Math as a Fitness Professional: Part I
As a fitness professional, you are expected to know a certain amount of exercise science, and part of science is math! I know many of you hear the word “math” and want to turn and run in the opposite direction, but my goal is to convince you that you’re fully capable of being an effective exercise mathematician!
First, let me start by saying that the rules regarding a calculator have recently been modified—you will now be supplied with a calculator function on your exam. To see what this is going to look like and get some practice, check out our test administrator, Castle Worldwide, and Take a Sample Test. In the menu at the top, there is a calculator option. The asterisk (*) is the multiplication symbol and the forward slash (/) is the division symbol (see photo below). This is a great way to get familiar with the format of the test and become more comfortable navigating the exam.
There are only a few questions that deal with equations (namely BMI, % Body Fat, and Predicted 1-RM). Other questions might require you to calculate how many calories are in a pound of fat, and then how many calories to create a caloric deficit or surplus each day. I am going to walk you through the math you could potentially see on an ACE Personal Training Certification Exam (those taking the Group Fitness Instructor or Health Coach exam may not see the Predicted 1-RM equation).
Okay let’s get started!
Desired Percent Body Fat
For this example, we’re going to use a theoretical female client who weighs 195 pounds and has 37% body fat. Her goal is lose 10% body fat (27%) to reduce her risk of type 2 diabetes.
Step 1: Determine Fat Mass vs. Lean Mass in Pounds. There are two ways to get this number, and they’re pretty much the same thing so just select the method that makes the most sense to you.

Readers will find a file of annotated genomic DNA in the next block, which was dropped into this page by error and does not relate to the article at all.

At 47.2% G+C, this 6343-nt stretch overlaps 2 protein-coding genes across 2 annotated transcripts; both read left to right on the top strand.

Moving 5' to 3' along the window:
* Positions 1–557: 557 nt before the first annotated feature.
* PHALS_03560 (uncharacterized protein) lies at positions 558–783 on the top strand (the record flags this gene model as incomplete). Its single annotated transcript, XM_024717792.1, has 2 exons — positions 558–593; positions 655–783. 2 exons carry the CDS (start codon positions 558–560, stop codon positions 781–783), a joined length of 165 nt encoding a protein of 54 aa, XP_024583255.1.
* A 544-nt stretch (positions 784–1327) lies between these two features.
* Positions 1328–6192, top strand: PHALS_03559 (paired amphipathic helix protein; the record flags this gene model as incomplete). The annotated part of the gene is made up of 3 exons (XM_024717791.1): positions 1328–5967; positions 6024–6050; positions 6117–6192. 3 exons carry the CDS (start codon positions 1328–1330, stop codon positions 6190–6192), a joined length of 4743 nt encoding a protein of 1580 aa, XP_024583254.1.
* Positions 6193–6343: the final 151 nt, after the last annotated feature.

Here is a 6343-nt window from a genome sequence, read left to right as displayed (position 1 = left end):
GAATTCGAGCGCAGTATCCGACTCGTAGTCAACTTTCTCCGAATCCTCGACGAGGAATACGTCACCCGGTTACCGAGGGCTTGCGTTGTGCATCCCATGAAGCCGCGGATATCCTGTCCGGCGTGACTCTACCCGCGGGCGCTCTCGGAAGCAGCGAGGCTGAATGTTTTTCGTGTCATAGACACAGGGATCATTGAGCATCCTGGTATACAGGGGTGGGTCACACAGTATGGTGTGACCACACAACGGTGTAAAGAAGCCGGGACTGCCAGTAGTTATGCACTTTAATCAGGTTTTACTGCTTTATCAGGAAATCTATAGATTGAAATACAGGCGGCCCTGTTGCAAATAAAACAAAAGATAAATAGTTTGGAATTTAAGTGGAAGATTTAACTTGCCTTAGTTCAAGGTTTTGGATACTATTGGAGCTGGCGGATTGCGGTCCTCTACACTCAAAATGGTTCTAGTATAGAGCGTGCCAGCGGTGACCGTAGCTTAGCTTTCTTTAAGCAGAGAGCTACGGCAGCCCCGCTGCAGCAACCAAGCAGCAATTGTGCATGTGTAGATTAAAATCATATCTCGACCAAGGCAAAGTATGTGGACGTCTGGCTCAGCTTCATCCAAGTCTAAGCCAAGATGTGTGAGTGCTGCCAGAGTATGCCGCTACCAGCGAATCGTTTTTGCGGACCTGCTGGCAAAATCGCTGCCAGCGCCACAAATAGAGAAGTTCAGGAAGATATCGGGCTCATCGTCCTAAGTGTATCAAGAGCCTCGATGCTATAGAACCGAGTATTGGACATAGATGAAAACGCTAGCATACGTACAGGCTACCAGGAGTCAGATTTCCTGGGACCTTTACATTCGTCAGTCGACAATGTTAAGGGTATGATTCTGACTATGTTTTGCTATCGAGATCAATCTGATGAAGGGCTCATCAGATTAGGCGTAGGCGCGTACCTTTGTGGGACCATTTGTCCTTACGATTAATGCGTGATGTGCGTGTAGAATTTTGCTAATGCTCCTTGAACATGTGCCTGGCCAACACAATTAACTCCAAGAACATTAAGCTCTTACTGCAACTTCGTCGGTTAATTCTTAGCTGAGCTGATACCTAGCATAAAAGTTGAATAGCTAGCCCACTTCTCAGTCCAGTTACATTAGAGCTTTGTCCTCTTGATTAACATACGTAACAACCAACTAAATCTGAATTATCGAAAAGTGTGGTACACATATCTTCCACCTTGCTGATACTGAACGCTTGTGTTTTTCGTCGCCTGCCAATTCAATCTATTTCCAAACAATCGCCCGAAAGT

- Variation 1: (100% BF) to give you % Lean Body Mass (LBM) and then multiply their weight by that number
- (100 - 37) = 63 % Lean Body Mass
- 195 lbs. x 0.63 = 122.85 lbs.
- This person has ~123 lbs. of LBM
- Variation 2: Multiply weight by % Fat Mass (FM) and then subtract that from their weight
- 195 x 0.37 = 72.15 lbs. of FM
- 195 - 72.15 = 122.85 of LBM
- This person has ~123 lbs. of LBM
Step 2: Determine Goal Weight Mass Distribution. Essentially, you’re asking, “At her current weight, her lean body mass makes up 63% of her total mass. But if she decreased her FM to 27% then her LBM would now make up what %?”
- Process: Subtract desired % BF from 100
Step 3: Calculate it all out.
- Divide Current LBM in pounds by desired % LBM
- 123/0.73 = 168.49315
- 168.5 pounds to reach desired body composition goal
Body Mass Index and Waist-to-Hip Ratio
Next, let’s look at some of the other anthropometric measurements you might use: Body Mass Index (BMI) and Waist-to-Hip Ratio. While BMI is a quick and easy way to classify someone according to their height and weight, it does NOT take into account someone’s body composition. So, someone who has a shorter, more muscular body type might read a little high, but have a normal % Body Fat (BF). Conversely, a person could appear very petite, but still have a high % BF, so use this information wisely. (The advantages and disadvantages of BMI can be found on pages 185-186 of the ACE Personal Training Manual.)
Here is how we calculate BMI:
Your Client is 5 feet 3 inches and weighs 135 pounds.
Version 1: Using Weight in Kilograms and Height in Meters Squared
- Step 1: Convert pounds into kilograms by dividing weight in pounds by 2.2
- 135/2.2 = 61.363636 or ~61.4 kg
- Step 2: Convert inches to meters by multiplying inches by 0.0254
- 63 x 0.0254 = 1.6002 or ~ 1.6 m
- Step 3: Square (multiply by itself) their height in meters
- 1.6 x 1.6 = 2.56 meters-squared
- Step 4: Divide weight in kilograms by height in meters-squared where BMI = kg/(m x m)
- 61.4 kg / 2.56 = 23.984375 or ~ 24
- This persons BMI would be 24 which would place them in the “Normal Weight” Category